The reality is that if Iggy was starting with this legislation in place, he likely couldn’t have built those two houses that started his company. Ontario would have been deprived of all of the housing he has built over the years, all of the rental properties and all of the contributions that he has made to education and charity in our community.
We put forward amendments that would have let developments like Iggy’s succeed, such as our amendment to exempt developments of nine or less units, which the government voted down. Our amendment to allow cash-in-lieu would have allowed each of his houses to contribute to affordable housing without paying the full cost of the other unit.
We also put forward an amendment that would have balanced inclusive neighbourhoods with the need to provide as much affordable housing as possible in a way that works. Developers would have been allowed to build off-site as long as it was within 1.6 kilometres, or one mile, of the original development. Unlike the amendment that the government put forward, our amendment encourages inclusive neighbourhoods and development near transit.
In their written submission, the Co-operative Housing Federation of Canada said, “There will be cases, however, where the ongoing costs of providing affordable housing in a particularly expensive new development are prohibitive and would significantly limit the affordability of the units. In these cases, we feel the public good would be better served if, at the discretion of the municipality, the inclusionary zoning units were developed as a standalone building off-site but within a reasonable distance from the original project.”
The government said that they were voting against the NDP motion containing cash-in-lieu because they wanted to create more inclusive neighbourhoods, but then they voted against our motion that would have helped accomplish that. It’s clear they weren’t really considering the amendments and whether they would make the bill work better.
We also put forward practical amendments to exclude developments of nine or less units where there were not enough units to share the costs of inclusionary zoning, so that the impact on the housing price would be significant, as well as result in a very small number of affordable housing units in one location, which would increase the difficulty of operating and maintaining the units. We based this threshold on inclusionary zoning policies in Boston; Burlington, Vermont; Chicago; San Francisco; and Washington, D.C., which all exempt developments of less than 10 units.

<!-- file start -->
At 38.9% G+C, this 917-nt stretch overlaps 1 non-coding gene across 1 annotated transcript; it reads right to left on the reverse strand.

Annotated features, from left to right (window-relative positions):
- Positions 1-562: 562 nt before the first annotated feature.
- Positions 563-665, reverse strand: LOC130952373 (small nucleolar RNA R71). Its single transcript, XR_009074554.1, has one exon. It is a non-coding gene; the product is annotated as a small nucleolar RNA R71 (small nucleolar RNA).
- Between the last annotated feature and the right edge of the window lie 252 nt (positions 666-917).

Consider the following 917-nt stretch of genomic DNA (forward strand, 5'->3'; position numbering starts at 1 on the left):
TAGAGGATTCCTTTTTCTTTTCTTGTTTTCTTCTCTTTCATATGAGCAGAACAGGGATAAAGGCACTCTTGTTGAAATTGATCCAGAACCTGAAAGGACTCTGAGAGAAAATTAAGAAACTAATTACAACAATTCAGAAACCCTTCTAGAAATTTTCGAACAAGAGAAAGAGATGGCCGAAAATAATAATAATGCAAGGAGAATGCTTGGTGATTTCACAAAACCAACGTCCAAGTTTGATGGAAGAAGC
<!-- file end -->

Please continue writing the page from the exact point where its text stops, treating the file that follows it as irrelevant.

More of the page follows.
In the same amendment, we exempted residential developments which could have been accidentally captured under inclusionary zoning, even if it is not appropriate, such as student residences, long-term-care homes and supportive group-living residences. This is similar to the inclusionary zoning policies in Boston; Burlington, Vermont; Chicago; and Denver. All exempt certain types of residential developments such as student dormitories, subsidized seniors’ housing and housing provided by government agencies. But in spite of speaking in favour of the motion, the government, again, voted it down.
I want to focus on the exemption of one type of development in particular. Our amendment exempted non-profit affordable housing providers as prescribed by regulation. That would have given the minister the ability to prescribe specific non-profit housing providers, such as Habitat for Humanity, or specific types of non-profit affordable housing, but the amendment would have made the intention of the legislation clear.
During public consultation, the need for this amendment was raised by several groups who are already working to provide affordable housing to those in need, including the co-op housing federation and Trillium Housing. As Habitat for Humanity, in their written submission, said, “Non-profit affordable ownership providers like Habitat for Humanity, Options for Homes, Trillium Housing and others are already delivering what inclusionary zoning is intended to achieve: affordable housing.”
They went on to say, “There is a risk of unintended consequences for the productivity of our programs if the legislation and municipal bylaws for inclusionary zoning result in imposing requirements and conditions intended for market-oriented development projects on non-profit affordable housing projects and programs.”